Blogging for Staff Professional Learning

I have been really thinking about the idea of using social media to make local impact, not just global.  It is easy to get caught up in the opportunity to connect with classrooms around the world, that we sometimes forget about the teacher across the hall.

A little realization I had this morning when I received a comment on my blog post, “Does Brainstorming Lead to Innovation?“, was how often we are not asked to really think and dissect  something before we get together at a staff.  Often, people are asked to read articles or excerpts, but how often are we asked to share our thoughts prior in some sort of open reflection? This makes all of us smarter, not just the person reflecting.

From the original post, John Spencer shared his thoughts by writing, “Seven Ways to Fix Brainstorming“. Comments on the post shared subtle pushback, or alternatives as well.  What was important was the time to dissect, and actually share something that would be seen by others, ultimately helping people think more critically about their responses.

Clive Thompson

So what if we were to do this?

The week before (maybe more, maybe less) a professional learning opportunity, we had a school/staff blog that had an idea that was going to be discussed with staff.  People would be encouraged to write, create, write a comment on the original, or do whatever they wanted to respond, as long as it was linked back to the original.  This way, you are not limited to one person’s point of view, but are open to learning from others.  Would this not make for a much richer discussion that dives deeper into learning when we would actually connect face-to-face with one another?

My view on brainstorming has changed simply because people were willing to take the time and share their thoughts and ideas.  If you read them, not one of them challenged me, but challenged the ideas that were shared.  That’s the power of a blog.  What is important is to not only give people the opportunity to share their thoughts, but also give them time to create and connect their own learning.  Obviously, the hope for any professional learning is that this trickles down into the classroom with our students, and I think this could be a powerful way to really dive in deep to our own thinking, as well as the thinking of others, in our buildings and organizations.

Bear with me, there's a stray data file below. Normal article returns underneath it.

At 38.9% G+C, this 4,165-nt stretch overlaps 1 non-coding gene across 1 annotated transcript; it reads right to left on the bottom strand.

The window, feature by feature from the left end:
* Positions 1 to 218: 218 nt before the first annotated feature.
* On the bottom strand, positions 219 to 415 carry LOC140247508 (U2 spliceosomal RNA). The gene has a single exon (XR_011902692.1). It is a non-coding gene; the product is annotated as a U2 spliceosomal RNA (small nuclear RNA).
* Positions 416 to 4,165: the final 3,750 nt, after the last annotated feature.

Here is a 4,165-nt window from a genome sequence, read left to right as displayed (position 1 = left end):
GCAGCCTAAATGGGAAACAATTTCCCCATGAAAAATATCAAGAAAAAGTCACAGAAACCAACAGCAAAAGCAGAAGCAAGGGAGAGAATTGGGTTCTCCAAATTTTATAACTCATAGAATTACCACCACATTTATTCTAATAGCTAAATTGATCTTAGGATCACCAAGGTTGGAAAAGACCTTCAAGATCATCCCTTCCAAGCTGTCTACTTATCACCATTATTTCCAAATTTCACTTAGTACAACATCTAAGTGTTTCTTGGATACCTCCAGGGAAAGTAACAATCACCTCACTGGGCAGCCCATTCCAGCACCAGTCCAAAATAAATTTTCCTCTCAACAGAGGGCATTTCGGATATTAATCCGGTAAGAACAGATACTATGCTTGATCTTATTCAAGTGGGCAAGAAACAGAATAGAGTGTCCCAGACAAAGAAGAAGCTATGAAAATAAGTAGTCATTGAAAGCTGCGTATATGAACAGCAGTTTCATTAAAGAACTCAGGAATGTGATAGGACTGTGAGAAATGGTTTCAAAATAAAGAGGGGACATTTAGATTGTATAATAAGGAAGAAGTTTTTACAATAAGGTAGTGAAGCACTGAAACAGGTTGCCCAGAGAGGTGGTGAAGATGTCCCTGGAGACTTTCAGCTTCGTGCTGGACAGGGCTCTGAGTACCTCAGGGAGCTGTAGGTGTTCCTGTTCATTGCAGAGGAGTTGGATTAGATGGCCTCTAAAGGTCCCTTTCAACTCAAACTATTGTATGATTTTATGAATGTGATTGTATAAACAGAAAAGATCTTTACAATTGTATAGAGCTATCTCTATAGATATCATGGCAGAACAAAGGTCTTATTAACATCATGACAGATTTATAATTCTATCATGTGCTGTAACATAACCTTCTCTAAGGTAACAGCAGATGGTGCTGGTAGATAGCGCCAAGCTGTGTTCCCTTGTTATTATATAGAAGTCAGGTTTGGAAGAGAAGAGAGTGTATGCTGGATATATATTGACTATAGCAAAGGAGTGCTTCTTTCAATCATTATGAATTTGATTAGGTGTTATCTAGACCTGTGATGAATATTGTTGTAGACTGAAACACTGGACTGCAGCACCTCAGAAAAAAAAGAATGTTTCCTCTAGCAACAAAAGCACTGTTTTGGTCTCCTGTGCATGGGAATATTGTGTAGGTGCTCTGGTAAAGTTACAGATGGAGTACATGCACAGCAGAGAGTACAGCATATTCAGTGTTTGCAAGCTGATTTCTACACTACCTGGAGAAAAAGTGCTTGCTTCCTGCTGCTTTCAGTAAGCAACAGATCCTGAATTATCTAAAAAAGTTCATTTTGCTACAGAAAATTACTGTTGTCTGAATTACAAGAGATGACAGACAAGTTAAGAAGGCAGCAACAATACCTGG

5 Comments

  1. Gayla King said:

    Can you give a link to one of these blogs that you used? Thank you.

    July 26, 2015
  2. John said:

    George,

    You post is right on for making a local impact. We used a blog in our district to do a book study over Bill Ferriter’s, “Making Teamwork Meaningful”. Each week I posted thoughts and quotes from one chapter and everyone was asked to drop a comment. I thought it was a good way to get everyone in the conversation and use the blog in a constructive way.

    July 26, 2015
    • Angela Rumsey said:

      That’s a fantastic idea I want to pitch to my principal. However, what is the answer when you work in an environment of teachers that don’t value the blogging experience? This activity would be viewed as a waste of time, unfortunately.

      July 26, 2015
  3. Mike Glenn said:

    George,
    Thanks for your post! I am going into my first principalship and am currently looking for ways to make a shared reading experience more interactive. I love the blog idea! I have been considering a little blog site for teachers in my new school and your post has inspired me to do so. I hope next time I read from you, I will have a website address to pitch!
    Cheers, from the Czech

    July 30, 2015

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